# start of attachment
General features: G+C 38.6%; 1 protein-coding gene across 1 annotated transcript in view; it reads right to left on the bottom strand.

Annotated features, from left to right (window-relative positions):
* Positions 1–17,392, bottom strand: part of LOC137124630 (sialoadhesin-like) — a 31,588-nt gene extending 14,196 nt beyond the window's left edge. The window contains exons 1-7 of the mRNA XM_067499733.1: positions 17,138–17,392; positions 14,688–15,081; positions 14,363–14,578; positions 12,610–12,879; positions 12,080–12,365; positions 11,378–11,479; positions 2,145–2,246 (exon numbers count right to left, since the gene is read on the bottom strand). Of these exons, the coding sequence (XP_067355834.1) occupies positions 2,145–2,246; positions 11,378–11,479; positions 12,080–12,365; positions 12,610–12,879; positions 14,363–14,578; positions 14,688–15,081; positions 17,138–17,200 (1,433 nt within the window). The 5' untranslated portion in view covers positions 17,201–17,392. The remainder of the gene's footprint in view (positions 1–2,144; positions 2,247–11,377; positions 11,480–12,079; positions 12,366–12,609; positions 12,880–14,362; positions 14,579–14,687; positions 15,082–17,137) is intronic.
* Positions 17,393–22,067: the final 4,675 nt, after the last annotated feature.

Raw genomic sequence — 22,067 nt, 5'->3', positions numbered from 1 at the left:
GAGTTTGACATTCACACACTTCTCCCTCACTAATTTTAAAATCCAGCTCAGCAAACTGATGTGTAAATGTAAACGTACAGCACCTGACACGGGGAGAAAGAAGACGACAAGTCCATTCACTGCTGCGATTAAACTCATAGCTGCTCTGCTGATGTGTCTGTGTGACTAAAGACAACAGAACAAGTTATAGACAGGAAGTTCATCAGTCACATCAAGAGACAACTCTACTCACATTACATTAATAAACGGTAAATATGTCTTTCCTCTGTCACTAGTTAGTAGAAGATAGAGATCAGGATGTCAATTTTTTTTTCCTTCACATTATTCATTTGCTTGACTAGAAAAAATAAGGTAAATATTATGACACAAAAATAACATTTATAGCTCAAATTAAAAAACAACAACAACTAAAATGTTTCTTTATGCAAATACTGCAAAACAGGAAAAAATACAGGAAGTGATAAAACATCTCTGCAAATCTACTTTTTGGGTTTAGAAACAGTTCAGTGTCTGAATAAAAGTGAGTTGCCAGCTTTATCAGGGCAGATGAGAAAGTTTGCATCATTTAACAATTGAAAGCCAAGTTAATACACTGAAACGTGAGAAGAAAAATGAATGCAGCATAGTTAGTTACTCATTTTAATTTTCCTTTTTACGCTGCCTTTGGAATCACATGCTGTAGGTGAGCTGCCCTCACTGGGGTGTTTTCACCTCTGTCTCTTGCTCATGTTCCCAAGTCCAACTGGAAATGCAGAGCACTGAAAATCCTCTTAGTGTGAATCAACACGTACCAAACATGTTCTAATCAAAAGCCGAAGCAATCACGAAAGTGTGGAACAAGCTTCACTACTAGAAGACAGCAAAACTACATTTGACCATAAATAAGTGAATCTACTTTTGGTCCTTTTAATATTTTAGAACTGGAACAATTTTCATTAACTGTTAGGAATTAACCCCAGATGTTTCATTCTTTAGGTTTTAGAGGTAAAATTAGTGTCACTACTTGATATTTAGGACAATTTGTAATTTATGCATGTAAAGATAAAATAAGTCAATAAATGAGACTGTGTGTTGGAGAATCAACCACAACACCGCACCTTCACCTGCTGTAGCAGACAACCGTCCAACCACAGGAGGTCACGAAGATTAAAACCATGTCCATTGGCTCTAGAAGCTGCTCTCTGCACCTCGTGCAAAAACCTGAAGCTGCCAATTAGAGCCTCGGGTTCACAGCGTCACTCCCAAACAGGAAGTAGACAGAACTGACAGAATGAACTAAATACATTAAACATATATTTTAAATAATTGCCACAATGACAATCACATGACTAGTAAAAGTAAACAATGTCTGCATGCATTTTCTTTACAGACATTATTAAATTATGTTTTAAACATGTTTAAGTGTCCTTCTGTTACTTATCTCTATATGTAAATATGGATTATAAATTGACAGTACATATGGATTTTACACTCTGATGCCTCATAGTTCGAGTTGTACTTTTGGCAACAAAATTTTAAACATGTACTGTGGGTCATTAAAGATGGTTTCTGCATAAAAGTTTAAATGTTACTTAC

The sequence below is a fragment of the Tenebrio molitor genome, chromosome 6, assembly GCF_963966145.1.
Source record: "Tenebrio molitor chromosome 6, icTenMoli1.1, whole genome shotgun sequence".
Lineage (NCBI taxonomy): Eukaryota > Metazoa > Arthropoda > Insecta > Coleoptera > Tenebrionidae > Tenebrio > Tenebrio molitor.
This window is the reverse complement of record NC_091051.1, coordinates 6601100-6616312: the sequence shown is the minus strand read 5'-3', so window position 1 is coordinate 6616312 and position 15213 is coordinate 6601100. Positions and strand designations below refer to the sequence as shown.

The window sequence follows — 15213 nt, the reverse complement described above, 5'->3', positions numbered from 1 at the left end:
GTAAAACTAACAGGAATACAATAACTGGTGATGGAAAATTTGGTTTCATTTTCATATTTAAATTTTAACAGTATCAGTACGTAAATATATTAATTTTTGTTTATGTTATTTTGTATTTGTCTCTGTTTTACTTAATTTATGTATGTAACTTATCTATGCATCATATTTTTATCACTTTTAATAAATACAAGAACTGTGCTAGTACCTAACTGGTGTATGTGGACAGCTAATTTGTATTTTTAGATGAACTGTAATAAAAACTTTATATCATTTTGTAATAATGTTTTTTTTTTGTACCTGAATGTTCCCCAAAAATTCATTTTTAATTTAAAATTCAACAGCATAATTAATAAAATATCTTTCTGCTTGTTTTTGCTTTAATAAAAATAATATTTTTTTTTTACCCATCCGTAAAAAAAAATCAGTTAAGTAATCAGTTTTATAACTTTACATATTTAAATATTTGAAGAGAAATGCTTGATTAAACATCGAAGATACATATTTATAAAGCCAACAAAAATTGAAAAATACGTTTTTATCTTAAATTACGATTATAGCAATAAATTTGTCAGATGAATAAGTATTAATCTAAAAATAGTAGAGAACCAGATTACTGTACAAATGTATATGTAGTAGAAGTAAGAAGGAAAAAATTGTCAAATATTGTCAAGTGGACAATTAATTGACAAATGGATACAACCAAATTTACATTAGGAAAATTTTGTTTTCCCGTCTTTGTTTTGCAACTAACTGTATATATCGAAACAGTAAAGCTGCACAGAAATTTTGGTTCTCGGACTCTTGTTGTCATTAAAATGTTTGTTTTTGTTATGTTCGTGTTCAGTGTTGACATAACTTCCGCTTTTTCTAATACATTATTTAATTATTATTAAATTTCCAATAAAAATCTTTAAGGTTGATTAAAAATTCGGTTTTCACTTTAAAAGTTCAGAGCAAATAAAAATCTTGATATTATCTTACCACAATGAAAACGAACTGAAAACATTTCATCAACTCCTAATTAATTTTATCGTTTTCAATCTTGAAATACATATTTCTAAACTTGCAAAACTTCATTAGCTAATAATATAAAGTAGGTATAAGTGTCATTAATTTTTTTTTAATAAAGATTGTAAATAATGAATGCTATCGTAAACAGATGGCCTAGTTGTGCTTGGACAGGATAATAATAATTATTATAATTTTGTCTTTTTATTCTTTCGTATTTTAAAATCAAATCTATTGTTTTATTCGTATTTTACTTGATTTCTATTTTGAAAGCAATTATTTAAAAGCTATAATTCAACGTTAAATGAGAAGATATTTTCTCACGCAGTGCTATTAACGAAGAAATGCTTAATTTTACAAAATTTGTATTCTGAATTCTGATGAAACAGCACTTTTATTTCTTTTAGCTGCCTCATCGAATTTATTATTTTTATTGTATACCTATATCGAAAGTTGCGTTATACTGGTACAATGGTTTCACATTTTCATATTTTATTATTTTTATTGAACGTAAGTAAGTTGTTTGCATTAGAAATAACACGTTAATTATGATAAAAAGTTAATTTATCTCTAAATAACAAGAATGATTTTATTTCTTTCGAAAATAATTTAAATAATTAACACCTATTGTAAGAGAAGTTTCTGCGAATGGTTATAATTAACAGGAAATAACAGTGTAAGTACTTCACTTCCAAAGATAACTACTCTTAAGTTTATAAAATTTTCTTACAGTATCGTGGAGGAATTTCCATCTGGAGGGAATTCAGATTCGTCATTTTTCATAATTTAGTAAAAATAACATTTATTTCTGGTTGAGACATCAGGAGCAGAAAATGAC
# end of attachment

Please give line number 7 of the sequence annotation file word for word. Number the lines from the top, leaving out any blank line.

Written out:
The sequence below is a fragment of the Tenebrio molitor genome, chromosome 6, assembly GCF_963966145.1.